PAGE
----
On first reading, this seems correct. If so, it would devalue my attempts to encourage the issuing of Middle East Peace Bonds. But what would ordinary people - men and women - in the Middle East or, indeed, anywhere else, say if they were given the chance to voice their opinions in private? I'd like to think that they would happily ditch tribal loyalties in exchange for peace and the consequent brighter prospects for themselves and their descendants. Middle East peace might seem overly idealistic, and it probably is, if we see tribal loyalties which, simply because they've persisted for a thousand years or more, as intractable. But slavery too, used to be considered part of the natural order of things, along with other physical and societal pathologies. Over the course of a conventional politician's planning horizon, of course, Salzman is correct. Conventional politicians, unfortunately, generate conventional policies; a particularly ineffectual approach when trying to address problems that will most likely require an array of possibly untried and adaptive approaches for their solution.

Applying the Social Policy Bond concept to armed conflict might be the way forward. For some regions, a definition of our peace goal might need to be more nuanced than 'cessation of conflict' (as measured, say, by numbers of people killed or made homeless). But the bonds can target peace, however defined, over a decades-long term, which means that bondholders would be motivated to bring about popular, sustainable peace agreements. 'Cultural imperatives' and other so-called 'intractable' problems, I believe, are amenable to solution: we might not know the exact nature of such solutions, but we can and should be giving people incentives to finding them.

18 October 2017

Avoiding the disaster of disengagement

Peter Arnold writes:
Mimicking ‘the Trump phenomenon’, Emmanuel Macron did not win the French presidential election. The politicians who had, for decades, governed the country, lost. Mark Rutte’s governing party lost seats in the Dutch parliament to Geert Wilders and other small parties. Matteo Renzi’s governing party lost the 2016 plebiscite to change the Italian constitution. Theresa May’s governing party lost ten seats to minor parties. Malcolm Turnbull’s governing party lost seats to minor parties. As further proof my thesis, Angela Merkel will lose seats next month.

What is it about governing politicians in these democracies that has caused their electorates to vote against them? The French have a word for it, a word which emerged after Mr Macron, although lacking a political party, saw his opponents fall by the wayside – d├ęgagement. ‘Disengagement’. Winning by default, Peter Arnold, 'Quadrant online', 13 October
We shouldn't be surprised at this all-pervasive disengagement. Policymaking is now so removed from the concerns of ordinary people and the process itself is so arcane, that only specialists, usually employed by large public- or private-sector bodies, can afford to follow it. Despite the odd referendum, the gap between the politico-bureaucratic complex and the people they are supposed to represent grows ever larger. In such a dysfunctional environment, disengagement would seem to be the least timewasting strategy for ordinary citizens to adopt.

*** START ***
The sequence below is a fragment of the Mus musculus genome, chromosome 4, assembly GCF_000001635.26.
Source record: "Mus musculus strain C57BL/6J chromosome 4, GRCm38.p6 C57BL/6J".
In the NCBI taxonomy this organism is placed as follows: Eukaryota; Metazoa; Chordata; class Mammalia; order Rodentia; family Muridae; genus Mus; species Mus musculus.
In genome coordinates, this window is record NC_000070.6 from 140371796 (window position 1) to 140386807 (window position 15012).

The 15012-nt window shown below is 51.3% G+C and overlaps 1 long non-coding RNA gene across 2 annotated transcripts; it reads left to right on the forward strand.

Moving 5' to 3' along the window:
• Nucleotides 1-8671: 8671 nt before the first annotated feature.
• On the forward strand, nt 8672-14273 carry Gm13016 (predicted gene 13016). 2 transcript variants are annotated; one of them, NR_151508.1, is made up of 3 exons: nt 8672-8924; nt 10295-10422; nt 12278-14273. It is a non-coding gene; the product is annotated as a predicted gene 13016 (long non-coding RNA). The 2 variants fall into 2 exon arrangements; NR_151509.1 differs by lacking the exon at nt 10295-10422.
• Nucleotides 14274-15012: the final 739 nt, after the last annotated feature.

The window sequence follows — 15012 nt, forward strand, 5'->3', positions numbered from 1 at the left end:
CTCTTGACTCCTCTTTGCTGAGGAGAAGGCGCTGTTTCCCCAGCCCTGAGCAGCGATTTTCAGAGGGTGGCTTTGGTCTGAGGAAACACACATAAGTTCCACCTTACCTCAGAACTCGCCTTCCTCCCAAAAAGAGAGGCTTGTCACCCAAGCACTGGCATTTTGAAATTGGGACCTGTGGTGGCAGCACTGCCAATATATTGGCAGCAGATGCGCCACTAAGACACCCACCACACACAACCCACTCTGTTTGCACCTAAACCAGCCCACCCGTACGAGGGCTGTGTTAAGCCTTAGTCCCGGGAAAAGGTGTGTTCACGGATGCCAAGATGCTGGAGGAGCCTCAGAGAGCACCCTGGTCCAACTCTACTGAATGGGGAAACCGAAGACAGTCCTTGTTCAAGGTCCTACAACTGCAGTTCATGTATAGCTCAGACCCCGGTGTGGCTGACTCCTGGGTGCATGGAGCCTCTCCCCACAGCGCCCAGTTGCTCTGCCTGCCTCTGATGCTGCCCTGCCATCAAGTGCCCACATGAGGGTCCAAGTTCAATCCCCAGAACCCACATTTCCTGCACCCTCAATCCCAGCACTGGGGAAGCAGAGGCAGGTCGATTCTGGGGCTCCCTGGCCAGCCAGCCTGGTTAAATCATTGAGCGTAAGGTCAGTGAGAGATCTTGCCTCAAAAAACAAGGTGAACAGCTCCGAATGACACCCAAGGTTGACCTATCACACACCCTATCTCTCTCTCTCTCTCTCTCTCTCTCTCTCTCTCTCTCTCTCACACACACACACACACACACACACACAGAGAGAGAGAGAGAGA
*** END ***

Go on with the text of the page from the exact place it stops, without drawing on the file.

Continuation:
Social Policy Bonds might be a way of closing the gap. Their aim is to inject market incentives into the solution of our social and environmental problems. But, as well as, and perhaps even more important than, the channeling of the market's incentives and efficiencies into such problems, they take as their starting point outcomes. Social and environmental outcomes, that is, that we want to achieve. Under a bond regime, the focus of political debate would be on these outcomes: the priority we attach to them and how much we are willing to spend on them. Current policymaking focuses on institutional funding and structures and esoteric aspects of law and regulation, all of which can be, and are, manipulated by those lobbyists and their paymasters. The rest of us have to live with the consequences. The underlying assumption is that, if we have a social problem, it's government who should decide how we'll try to solve it, and who shall be charged with doing so. With anything at all complex it's unsurprising that such a way of doing policy is at best inefficient, and at worst an opportunity for vested interests to delay or oppose anything that threatens their business model.

Social Policy Bonds, in centering policy debate on outcomes, would encourage less rarefied policymaking than the current system. People understand broad meaningful outcomes more than we do the obscurantist tactics of today's legislators. So we should be able - if we want - to participate for more fully than we can today. It's likely too that some of the heat would be taken out of politics: there's probably far more consensus over outcomes that we want to see - healthier citizens, less air pollution, universal literacy, say - than over the supposed means of reaching them.